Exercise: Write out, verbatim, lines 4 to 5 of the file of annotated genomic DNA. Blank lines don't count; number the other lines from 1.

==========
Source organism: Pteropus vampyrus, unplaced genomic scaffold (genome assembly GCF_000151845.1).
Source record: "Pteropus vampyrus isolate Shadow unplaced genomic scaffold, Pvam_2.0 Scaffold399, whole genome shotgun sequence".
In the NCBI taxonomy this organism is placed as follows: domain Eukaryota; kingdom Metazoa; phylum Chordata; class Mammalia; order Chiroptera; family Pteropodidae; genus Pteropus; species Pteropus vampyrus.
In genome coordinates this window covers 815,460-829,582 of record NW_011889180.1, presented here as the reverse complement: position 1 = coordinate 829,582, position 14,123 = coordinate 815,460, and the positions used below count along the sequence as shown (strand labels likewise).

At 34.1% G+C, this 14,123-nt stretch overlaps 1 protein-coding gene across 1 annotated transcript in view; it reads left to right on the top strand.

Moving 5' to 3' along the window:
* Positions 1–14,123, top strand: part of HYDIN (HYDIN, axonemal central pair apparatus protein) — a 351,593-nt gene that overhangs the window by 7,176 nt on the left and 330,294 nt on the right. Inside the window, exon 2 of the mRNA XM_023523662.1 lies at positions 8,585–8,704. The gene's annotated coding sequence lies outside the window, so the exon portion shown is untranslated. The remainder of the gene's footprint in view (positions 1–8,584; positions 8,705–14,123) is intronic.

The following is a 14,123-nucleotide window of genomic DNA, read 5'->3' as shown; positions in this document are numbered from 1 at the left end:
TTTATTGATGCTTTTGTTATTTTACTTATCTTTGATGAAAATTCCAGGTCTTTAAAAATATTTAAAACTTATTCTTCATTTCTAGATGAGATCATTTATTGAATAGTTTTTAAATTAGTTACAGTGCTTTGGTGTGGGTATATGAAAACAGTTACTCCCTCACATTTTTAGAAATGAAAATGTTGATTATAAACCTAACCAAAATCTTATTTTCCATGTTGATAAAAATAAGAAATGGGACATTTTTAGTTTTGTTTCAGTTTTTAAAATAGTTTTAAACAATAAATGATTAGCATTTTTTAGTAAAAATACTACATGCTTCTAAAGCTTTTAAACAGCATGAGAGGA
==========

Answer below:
In genome coordinates this window covers 815,460-829,582 of record NW_011889180.1, presented here as the reverse complement: position 1 = coordinate 829,582, position 14,123 = coordinate 815,460, and the positions used below count along the sequence as shown (strand labels likewise).

At 34.1% G+C, this 14,123-nt stretch overlaps 1 protein-coding gene across 1 annotated transcript in view; it reads left to right on the top strand.